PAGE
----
Is this the first time you’ve been able to cook the type of food that you grew up with?

Absolutely, and that’s why it’s such an exciting venture for me, being able to jump into a program like this at Wink & Nod and actually being able to feature and showcase the flavors that I am very, very familiar with.

Is this something that you’ve wanted to do throughout your career or is this a more recent development?

I’ve always wanted to do my own food. In the kitchens I worked at, I was always the guy filling the pantry with fish sauce and sriracha, way before sriracha was as big as it is today. But I never really got the opportunity to showcase those kind of flavors. When City Landing closed and Bill [Brodsky] was picked up by BNV [Boston Nightlife Ventures], Bill brought me along because he always enjoyed the foods that I cooked. So here we are!

Were you cooking this kind of food at staff meals? How were you able to practice and exercise your passion for the cuisine that you grew up with?

Yeah, I cooked like this for staff meals and for specials at Twenty-Eight Atlantic. Basically, every single chance that I could get I would play with Asian flavors, whether that was fried rice or steamed fish or baos. My cooks loved it because they’d never encountered these umami Southeast Asian components. In Boston, I’m really interested in showing customers that going into a place in Chinatown is different than walking into a Malaysian restaurant or Filipino restaurant. I want to showcase all those little nuances that make these cuisines different.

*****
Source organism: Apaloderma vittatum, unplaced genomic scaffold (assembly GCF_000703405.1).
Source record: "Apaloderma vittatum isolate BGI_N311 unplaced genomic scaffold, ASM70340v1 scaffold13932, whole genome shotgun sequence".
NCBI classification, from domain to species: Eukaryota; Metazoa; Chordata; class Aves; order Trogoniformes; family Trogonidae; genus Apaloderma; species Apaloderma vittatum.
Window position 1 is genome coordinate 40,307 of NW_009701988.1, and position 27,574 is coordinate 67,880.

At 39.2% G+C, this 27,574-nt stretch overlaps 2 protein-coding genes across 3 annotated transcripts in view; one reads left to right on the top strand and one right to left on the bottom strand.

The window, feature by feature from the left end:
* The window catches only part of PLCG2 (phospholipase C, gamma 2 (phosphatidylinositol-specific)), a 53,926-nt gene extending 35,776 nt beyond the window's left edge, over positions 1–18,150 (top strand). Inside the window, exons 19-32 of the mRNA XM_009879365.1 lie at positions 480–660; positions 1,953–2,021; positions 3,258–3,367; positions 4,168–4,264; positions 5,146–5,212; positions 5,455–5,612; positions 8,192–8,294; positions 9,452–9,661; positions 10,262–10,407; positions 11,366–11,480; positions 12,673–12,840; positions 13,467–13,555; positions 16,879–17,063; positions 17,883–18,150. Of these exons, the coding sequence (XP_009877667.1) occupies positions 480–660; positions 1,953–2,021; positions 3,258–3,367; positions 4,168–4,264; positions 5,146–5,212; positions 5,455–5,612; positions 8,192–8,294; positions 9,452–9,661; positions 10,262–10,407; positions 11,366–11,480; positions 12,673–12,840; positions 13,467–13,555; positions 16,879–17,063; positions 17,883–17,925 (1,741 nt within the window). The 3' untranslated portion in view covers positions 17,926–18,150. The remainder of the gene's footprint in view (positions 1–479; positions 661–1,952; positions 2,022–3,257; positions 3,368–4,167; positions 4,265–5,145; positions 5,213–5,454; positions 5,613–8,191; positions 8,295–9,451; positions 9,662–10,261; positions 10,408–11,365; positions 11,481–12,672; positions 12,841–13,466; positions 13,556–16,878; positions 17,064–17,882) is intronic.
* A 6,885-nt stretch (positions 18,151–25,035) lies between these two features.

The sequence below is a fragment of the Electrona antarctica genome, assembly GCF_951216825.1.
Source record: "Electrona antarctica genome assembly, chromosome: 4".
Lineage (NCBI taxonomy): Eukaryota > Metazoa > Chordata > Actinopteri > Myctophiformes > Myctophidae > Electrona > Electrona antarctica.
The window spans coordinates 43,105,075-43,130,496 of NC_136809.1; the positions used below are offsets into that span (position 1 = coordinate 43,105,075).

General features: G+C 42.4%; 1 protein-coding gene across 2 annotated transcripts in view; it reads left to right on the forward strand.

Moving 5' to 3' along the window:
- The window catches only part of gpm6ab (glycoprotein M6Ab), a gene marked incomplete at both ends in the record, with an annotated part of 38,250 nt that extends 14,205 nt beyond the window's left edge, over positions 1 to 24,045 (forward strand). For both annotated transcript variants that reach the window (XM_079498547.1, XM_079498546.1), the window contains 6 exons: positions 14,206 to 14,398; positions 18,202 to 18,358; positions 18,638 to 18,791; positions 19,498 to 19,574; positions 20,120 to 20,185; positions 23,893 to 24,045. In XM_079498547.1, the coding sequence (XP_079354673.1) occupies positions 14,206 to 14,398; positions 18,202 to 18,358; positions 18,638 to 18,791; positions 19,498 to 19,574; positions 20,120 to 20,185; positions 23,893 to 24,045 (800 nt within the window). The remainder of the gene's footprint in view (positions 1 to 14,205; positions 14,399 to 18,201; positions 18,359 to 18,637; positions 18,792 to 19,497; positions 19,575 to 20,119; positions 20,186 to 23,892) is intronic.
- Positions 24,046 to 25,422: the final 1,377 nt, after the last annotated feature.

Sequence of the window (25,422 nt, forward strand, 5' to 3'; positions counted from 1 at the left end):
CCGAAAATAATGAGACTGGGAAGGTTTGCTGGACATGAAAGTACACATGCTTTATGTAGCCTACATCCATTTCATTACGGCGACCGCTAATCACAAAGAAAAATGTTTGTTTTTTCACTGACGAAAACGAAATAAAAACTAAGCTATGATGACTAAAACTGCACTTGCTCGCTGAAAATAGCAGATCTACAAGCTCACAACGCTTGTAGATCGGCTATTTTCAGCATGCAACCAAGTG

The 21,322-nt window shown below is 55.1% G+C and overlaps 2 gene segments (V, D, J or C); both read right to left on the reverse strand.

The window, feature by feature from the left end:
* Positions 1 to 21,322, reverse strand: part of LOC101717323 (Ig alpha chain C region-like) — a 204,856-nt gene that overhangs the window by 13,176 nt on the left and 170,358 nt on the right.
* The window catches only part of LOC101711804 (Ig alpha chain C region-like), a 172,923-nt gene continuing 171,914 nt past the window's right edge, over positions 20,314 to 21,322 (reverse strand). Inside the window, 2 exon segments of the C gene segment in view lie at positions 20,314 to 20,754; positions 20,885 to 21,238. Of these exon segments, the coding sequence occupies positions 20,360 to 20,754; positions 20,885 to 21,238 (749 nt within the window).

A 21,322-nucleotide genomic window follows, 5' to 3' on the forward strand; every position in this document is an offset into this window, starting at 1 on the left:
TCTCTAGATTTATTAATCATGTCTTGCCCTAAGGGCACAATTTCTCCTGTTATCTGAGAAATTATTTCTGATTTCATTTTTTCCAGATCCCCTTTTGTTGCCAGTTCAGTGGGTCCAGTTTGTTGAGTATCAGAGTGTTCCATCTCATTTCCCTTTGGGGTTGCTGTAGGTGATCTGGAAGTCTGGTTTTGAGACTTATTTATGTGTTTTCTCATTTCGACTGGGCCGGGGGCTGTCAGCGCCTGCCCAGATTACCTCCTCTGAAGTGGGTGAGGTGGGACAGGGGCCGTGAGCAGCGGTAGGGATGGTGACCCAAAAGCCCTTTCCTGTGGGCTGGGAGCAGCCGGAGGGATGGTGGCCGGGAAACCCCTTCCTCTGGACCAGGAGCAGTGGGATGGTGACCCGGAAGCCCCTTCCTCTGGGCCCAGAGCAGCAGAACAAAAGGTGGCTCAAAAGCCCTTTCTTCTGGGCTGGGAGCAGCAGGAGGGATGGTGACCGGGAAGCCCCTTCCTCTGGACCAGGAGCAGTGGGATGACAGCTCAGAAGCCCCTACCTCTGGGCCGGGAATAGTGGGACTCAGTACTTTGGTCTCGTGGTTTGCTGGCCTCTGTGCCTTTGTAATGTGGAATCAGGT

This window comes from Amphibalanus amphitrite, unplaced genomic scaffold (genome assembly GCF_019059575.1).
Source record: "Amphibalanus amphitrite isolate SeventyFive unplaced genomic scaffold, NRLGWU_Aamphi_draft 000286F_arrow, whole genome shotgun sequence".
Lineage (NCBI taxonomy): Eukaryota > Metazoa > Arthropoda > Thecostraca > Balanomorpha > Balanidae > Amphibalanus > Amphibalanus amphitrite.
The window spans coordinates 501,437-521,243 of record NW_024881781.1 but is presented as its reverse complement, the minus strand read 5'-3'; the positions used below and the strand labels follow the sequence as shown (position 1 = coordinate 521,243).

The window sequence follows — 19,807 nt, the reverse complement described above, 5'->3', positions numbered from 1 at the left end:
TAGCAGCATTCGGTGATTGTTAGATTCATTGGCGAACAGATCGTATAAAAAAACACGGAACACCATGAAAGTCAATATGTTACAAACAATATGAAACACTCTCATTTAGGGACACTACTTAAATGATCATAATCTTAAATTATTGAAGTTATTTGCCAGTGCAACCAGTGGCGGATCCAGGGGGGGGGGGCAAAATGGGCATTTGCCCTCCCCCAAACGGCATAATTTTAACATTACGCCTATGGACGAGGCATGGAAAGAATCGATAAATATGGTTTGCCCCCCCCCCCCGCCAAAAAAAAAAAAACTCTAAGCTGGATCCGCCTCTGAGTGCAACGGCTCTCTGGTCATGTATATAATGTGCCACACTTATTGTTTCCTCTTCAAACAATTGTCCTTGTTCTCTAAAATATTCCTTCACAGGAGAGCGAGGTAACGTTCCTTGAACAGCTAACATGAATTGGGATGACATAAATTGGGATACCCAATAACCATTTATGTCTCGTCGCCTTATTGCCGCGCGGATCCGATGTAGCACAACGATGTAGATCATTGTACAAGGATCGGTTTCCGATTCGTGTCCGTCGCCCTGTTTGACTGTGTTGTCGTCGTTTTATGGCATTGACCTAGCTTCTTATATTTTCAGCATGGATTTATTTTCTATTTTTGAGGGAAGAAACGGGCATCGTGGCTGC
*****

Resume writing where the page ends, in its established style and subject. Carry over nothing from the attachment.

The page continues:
You have the perspective of having grown up in an environment with all these unique Asian flavors. Have you also been fortunate enough to travel in those areas as well?

I’ve been all throughout Asia. I just returned from the Philippines and Singapore. I’ve been to Malaysia, Hong Kong, China, Vietnam, and Japan. I love to travel, mainly because it brings me back home, and those bold, punchy flavors that I like to work with in the kitchen. In general, the thing about Filipino food—and a lot of Filipinos will tell you this—is that the food is tasty and nostalgic, but when you go out you can’t really find it anywhere. They’re just few and far between because it’s so hard to source the ingredients.